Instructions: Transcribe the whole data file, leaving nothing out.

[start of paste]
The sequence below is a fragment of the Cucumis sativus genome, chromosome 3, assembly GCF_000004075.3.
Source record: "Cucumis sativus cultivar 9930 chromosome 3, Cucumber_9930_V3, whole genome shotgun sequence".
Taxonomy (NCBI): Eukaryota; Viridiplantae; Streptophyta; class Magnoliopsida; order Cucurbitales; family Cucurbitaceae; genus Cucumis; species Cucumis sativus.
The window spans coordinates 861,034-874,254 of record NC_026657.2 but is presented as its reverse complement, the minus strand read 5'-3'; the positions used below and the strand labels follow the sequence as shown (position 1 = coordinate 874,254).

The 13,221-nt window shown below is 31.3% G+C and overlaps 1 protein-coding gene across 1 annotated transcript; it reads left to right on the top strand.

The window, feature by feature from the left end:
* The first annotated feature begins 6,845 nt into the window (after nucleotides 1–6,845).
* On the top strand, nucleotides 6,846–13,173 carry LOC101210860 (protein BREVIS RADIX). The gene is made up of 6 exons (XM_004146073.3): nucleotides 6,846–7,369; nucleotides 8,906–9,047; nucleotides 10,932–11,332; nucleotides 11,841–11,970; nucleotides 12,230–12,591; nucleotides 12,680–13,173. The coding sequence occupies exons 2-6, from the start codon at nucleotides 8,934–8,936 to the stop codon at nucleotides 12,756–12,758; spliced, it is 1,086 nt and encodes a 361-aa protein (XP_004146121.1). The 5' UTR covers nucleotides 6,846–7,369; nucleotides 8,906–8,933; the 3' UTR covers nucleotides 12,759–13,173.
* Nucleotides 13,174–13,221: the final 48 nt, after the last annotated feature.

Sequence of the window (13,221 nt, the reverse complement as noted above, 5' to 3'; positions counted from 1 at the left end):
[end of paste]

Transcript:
The sequence below is a fragment of the Cucumis sativus genome, chromosome 3, assembly GCF_000004075.3.
Source record: "Cucumis sativus cultivar 9930 chromosome 3, Cucumber_9930_V3, whole genome shotgun sequence".
Taxonomy (NCBI): Eukaryota; Viridiplantae; Streptophyta; class Magnoliopsida; order Cucurbitales; family Cucurbitaceae; genus Cucumis; species Cucumis sativus.
The window spans coordinates 861,034-874,254 of record NC_026657.2 but is presented as its reverse complement, the minus strand read 5'-3'; the positions used below and the strand labels follow the sequence as shown (position 1 = coordinate 874,254).

The 13,221-nt window shown below is 31.3% G+C and overlaps 1 protein-coding gene across 1 annotated transcript; it reads left to right on the top strand.

The window, feature by feature from the left end:
* The first annotated feature begins 6,845 nt into the window (after nucleotides 1–6,845).
* On the top strand, nucleotides 6,846–13,173 carry LOC101210860 (protein BREVIS RADIX). The gene is made up of 6 exons (XM_004146073.3): nucleotides 6,846–7,369; nucleotides 8,906–9,047; nucleotides 10,932–11,332; nucleotides 11,841–11,970; nucleotides 12,230–12,591; nucleotides 12,680–13,173. The coding sequence occupies exons 2-6, from the start codon at nucleotides 8,934–8,936 to the stop codon at nucleotides 12,756–12,758; spliced, it is 1,086 nt and encodes a 361-aa protein (XP_004146121.1). The 5' UTR covers nucleotides 6,846–7,369; nucleotides 8,906–8,933; the 3' UTR covers nucleotides 12,759–13,173.
* Nucleotides 13,174–13,221: the final 48 nt, after the last annotated feature.

Sequence of the window (13,221 nt, the reverse complement as noted above, 5' to 3'; positions counted from 1 at the left end):